The Archbishop of Canterbury, Dr Rowan Williams, has stepped down as the leader of the 77-million strong Anglican Communion amid a struggle with the Church’s liberal wing over the issue of homosexuality
By Matthew Holehouse
Dr Williams has been long known for his socially liberal views but he frustrated the liberal wing of the Church by siding with conservatives over the issue of the appointment of homosexual priests.
He faces defeat over the Anglican Communion Covenant, a deal designed to prevent the Church splitting. It effective prevents openly gay clergy from becoming bishops by preventing branches doing anything that might cause a schism.
When Dr Williams unveiled the document in 2010, he urged the church to endorse it or risk seeing the “piece-by-piece dissolution” of the Anglican Communion.
The Bishop of Sherborne, the Rt Rev Dr Graham Kings, warned that rejection of the Covenant would cause the worldwide church to “disintegrate”, and added: “Rowan Williams has put his whole weight behind this … For anyone in his position it would be devastating [if it failed].”
Branches of the Anglican church around the world are considering whether the deal should be adopted.
In the Church of England it requires the approval of a majority of the 44 dioceses to proceed to a final vote at the General Synod.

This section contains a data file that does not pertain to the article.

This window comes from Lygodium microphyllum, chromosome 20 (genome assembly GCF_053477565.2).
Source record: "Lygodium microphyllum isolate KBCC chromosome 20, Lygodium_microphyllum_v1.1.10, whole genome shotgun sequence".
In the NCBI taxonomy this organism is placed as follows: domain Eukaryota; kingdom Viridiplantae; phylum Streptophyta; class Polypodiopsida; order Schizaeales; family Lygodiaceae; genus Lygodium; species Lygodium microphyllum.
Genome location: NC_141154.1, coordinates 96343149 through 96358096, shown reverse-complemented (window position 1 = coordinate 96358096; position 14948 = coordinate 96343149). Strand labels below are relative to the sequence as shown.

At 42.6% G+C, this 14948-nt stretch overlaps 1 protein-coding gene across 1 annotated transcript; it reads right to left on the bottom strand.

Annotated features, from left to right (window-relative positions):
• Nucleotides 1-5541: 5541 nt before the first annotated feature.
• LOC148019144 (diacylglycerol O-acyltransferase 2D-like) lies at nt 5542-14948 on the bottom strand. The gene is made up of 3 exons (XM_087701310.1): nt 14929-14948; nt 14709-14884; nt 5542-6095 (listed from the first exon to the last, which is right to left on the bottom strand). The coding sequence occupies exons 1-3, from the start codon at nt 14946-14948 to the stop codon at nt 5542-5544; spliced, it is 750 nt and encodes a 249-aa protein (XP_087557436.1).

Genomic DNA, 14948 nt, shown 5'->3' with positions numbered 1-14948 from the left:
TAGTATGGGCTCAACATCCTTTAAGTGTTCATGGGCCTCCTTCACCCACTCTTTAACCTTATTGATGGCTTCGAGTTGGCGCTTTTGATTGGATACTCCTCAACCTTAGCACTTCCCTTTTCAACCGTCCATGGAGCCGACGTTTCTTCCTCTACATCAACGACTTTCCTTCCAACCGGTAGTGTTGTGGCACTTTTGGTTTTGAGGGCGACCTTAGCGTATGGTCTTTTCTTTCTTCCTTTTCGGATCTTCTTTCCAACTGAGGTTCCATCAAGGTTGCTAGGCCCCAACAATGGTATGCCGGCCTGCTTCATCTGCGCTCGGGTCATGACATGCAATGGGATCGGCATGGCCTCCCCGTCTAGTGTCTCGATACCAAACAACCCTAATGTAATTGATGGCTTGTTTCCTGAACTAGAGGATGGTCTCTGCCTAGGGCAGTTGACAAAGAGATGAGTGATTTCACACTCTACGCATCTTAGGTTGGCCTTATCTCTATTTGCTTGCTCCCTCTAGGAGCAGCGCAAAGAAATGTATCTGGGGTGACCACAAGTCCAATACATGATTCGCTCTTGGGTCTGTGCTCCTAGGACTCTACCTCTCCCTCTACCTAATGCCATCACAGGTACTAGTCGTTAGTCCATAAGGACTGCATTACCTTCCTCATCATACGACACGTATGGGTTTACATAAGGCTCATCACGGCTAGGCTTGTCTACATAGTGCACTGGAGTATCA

But so far 17 dioceses have voted against, and only ten in favour. The rebellion is being led by liberal dioceses who say they would be punished under the arrangements.
The Covenant was drawn up in response to the split that emerged in 2003 when Gene Robinson was elected the first openly gay Anglican bishop by the Episcopal Church in the US.
Dr Williams set up a commission to try to heal the divisions after protests from conservative clergy, particularly in Africa.
The Covenant does not directly address the issue of gay bishops. But it says the 38 branches should take into account the views of the wider Anglican church when doing anything that “may provoke controversy”.
Under the proposed regime, a branch of the church that breached the rules could suffer sanctions, including suspension from Church bodies.
Dr Kings said: “If we don’t pass the Covenant we will disintegrate into a vortex of more splits and more fragmentation. It’s between increasing fragmentation or intensifying our relationships – that’s the choice.”
Dr Williams said earlier this month the aim is to make branches more “accountable” to each other. “As in any family, what we do affects those with whom we are in a relationship,” he said.
Stepping down today, he said the row had not “overshadowed everything,” but said: “It has certainly been a major nuisance. But in every job that you are in there are controversies and conflicts and this one isn’t going to go away in a hurry. I can’t say that it is a great sense of ‘free at last’.”
Source: The Telegraph